Un article escrit per una revista xinesa per el nostre amic www.jmromero.com
By now, you are probably familiar with the highlights of Barcelona. So you know what to do. But your experience will improve a lot if you consider when to go, how to go, and other circumstances. So I will focus my collaboration to your trip on this particular point. You should take advantage, for example, of the weird Spanish schedules and timings. In Barcelona, most sites and museums will close at 7 or 8 pm in high season. Considering that the tourist crowd finishes its activities around 5pm, the choice is obvious. If you go, say, to the Picasso Museum in the morning, you will most probably find the rooms packed with visitors, including large groups of people driven by guides which will block your way to the paintings or to the next room once and again.
But if you drop there around 6pm -closes at 8 pm!- you’ll be granted a quiet atmosphere, which will allow you to enjoy that unique exhibition of the artist’s early years in the best conditions. The same thing applies to the other big attractions of the city, such as the Sagrada Familia or the Parc Guell. In the case of the Parc, please avoid a visit at noon in summer, unless you enjoy being grilled like a shrimp! So what do you do, in these touristic rush hours? In Barcelona, there is a good choice of less-known museums and sites, which will offer you prime quality.
One of my favourites is the Museu Marés, next to the old Cathedral, which displays an impressive collection of historical art -romanesque, gothic, etc- and has very few visitors. The same thing applies for the Museu Diocesà, next door to the Marés. And, if you want to enjoy the greatest Gothic architecture away from the obvious Gothic Quarter, take a bus and go to the Monestir de Pedralbes: it is one of the best historical buildings in Barcelona, and you will enjoy it in full peace. As for Gaudí’s works, I strongly recommend you a visit to the Crypt of the Colònia Güell, in the outskirts of the city. You’ll be impressed by the work of a daring and mature Gaudí, and again you’ll be privileged by the quiet atmosphere. Since reaching the place by public transport may be a bit complicated and take a long time, I suggest you take the Gaudi Plus Tour managed by Barcelona Guide Bureau (www.barcelonaguidebureau.com). The groups going to the Crypt are always small, and the organization is excellent. You can also consider joining other tours of the program, they are all great value… and you will avoid long queues!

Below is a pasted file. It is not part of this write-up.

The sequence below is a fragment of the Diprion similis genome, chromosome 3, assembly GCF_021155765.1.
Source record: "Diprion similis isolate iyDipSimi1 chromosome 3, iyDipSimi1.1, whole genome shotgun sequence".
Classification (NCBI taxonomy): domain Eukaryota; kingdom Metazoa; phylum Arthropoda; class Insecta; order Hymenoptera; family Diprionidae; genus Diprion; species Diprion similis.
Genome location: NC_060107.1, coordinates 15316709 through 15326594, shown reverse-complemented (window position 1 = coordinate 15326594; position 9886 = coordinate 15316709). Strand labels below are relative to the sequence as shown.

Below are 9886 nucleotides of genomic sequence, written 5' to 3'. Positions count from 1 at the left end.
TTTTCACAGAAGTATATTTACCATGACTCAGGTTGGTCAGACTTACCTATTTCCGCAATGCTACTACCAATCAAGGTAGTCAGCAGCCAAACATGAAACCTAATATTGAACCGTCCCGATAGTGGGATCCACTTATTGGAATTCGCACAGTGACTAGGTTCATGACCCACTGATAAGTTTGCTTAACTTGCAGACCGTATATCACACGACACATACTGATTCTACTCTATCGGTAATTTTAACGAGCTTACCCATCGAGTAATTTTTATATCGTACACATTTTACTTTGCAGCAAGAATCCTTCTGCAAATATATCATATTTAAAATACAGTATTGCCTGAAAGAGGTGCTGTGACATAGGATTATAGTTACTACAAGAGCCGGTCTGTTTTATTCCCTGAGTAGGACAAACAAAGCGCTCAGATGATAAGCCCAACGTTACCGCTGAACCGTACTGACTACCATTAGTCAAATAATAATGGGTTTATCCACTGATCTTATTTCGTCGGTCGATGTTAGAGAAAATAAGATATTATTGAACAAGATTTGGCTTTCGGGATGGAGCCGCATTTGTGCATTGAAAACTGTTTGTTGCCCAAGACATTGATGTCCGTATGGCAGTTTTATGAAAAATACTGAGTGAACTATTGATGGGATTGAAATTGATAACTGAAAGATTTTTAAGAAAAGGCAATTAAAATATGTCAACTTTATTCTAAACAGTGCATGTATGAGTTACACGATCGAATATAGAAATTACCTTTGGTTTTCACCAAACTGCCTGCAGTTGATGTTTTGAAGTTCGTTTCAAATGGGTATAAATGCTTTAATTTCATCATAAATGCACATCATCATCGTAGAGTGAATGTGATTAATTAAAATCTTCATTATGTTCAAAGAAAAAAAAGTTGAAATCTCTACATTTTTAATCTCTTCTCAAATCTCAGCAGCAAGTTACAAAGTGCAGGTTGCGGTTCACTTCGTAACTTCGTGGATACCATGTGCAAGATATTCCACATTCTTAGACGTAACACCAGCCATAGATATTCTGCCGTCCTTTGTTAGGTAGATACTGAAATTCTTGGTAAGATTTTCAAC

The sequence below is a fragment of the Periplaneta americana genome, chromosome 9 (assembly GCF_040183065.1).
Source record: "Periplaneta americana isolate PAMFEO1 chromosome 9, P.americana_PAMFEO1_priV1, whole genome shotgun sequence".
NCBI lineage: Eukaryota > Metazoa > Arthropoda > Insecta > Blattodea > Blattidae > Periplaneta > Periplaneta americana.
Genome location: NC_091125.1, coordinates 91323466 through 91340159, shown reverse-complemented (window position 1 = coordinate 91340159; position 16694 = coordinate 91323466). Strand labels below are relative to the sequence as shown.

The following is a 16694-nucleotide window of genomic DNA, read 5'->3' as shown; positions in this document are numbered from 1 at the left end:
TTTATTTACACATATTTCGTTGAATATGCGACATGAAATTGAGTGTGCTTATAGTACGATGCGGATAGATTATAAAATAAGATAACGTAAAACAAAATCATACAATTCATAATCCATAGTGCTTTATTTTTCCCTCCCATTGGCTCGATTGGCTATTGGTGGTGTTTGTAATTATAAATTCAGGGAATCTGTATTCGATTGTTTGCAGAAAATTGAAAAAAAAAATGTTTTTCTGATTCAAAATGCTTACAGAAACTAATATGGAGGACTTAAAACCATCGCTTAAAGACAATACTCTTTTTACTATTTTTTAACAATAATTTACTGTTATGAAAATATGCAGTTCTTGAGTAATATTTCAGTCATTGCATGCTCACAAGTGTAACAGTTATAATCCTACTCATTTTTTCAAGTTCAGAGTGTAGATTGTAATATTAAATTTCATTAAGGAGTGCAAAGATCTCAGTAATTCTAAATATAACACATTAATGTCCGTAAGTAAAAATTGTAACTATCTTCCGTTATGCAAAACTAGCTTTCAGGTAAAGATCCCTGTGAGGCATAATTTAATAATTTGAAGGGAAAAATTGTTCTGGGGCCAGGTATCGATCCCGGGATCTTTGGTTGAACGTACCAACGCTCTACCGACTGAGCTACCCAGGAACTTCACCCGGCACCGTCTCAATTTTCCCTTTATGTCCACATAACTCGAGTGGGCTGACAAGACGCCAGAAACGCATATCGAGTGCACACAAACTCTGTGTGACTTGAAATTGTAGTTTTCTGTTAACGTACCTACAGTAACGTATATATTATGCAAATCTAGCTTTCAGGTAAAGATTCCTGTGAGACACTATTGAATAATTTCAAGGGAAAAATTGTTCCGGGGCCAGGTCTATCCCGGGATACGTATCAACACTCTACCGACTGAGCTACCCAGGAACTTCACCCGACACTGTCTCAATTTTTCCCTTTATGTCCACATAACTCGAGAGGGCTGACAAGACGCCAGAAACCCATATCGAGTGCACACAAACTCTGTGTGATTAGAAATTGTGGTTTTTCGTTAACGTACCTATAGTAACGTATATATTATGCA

Now a reference to the food,… we are so proud of it! La Boqueria Market is highlighted in all guides, and it is wonderful indeed, but these days is overtaken by tourists -unless you get there by 7 am, maybe direct from the disco, some people do. But why not go to one of the markets that never appear in the guides? Just a few steps from the unfinished Gaudi’s church, you’ll find the Mercat de la Sagrada Família, which serves the locals in the area, and very few tourists get there. I know this well, since that’s my original neighborhood, and my mum still lives there and shops at the market. Or, if in the Passeig de Gràcia area, take a short walk to the Mercat de la Concepció. In both markets you’ll find restaurants with reasonable prices and a truly local atmosphere.
Let me finish with some advice for the evening. Barcelona is famous for night life. You’ll find lots of options at the Port Olimpic, the Born or the Raval. But my choice for you is Gràcia, a maze of narrow streets and squares, traditional home to Catalan families and a favorite for foreign residents. No tourist monuments, but a lot of culture and a warm atmosphere. A perfect place to stroll, with a lot of bars, restaurants and terraces. So a good place for tapas. My favorite is the traditional Nou Candanchu, in the Plaça de la Vila. That’s where I like to take my guests. You’ll find a great range of good quality tapas at fair prices… but don’t forget that Spaniards start dinner at 9 am, so get there a little before or you’ll see it packed!